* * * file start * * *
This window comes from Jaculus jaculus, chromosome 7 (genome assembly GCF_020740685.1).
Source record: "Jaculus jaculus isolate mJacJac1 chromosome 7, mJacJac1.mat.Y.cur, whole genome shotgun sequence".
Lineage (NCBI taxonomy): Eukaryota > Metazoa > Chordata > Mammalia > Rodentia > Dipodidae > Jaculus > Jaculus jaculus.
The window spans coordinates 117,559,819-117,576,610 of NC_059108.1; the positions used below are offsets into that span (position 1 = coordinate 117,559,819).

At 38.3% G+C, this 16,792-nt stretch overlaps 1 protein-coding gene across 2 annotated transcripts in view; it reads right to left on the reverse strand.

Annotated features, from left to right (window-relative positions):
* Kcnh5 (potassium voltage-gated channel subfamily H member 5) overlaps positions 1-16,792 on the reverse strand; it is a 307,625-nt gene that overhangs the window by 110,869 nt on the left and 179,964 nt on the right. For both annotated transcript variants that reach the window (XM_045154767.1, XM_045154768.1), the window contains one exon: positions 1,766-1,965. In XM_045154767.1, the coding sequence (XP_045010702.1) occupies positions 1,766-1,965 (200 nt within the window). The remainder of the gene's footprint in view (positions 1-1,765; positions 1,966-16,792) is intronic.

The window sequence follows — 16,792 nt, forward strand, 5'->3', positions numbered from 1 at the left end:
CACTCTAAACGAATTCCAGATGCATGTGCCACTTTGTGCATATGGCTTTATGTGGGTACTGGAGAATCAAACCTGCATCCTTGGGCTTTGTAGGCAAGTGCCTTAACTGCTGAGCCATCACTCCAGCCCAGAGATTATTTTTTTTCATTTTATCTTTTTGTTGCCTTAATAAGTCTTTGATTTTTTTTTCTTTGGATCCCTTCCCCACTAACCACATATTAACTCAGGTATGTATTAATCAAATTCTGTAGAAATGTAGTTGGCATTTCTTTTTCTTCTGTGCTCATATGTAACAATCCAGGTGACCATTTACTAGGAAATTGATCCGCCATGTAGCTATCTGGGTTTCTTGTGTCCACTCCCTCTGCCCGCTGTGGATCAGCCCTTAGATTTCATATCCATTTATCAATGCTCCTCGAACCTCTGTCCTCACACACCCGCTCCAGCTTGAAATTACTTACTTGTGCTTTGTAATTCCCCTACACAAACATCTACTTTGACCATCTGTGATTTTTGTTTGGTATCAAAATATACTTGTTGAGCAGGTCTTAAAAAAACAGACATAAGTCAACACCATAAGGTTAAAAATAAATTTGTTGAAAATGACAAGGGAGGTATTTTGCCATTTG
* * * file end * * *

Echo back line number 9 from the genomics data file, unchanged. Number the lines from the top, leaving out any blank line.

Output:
CACTCTAAACGAATTCCAGATGCATGTGCCACTTTGTGCATATGGCTTTATGTGGGTACTGGAGAATCAAACCTGCATCCTTGGGCTTTGTAGGCAAGTGCCTTAACTGCTGAGCCATCACTCCAGCCCAGAGATTATTTTTTTTCATTTTATCTTTTTGTTGCCTTAATAAGTCTTTGATTTTTTTTTCTTTGGATCCCTTCCCCACTAACCACATATTAACTCAGGTATGTATTAATCAAATTCTGTAGAAATGTAGTTGGCATTTCTTTTTCTTCTGTGCTCATATGTAACAATCCAGGTGACCATTTACTAGGAAATTGATCCGCCATGTAGCTATCTGGGTTTCTTGTGTCCACTCCCTCTGCCCGCTGTGGATCAGCCCTTAGATTTCATATCCATTTATCAATGCTCCTCGAACCTCTGTCCTCACACACCCGCTCCAGCTTGAAATTACTTACTTGTGCTTTGTAATTCCCCTACACAAACATCTACTTTGACCATCTGTGATTTTTGTTTGGTATCAAAATATACTTGTTGAGCAGGTCTTAAAAAAACAGACATAAGTCAACACCATAAGGTTAAAAATAAATTTGTTGAAAATGACAAGGGAGGTATTTTGCCATTTG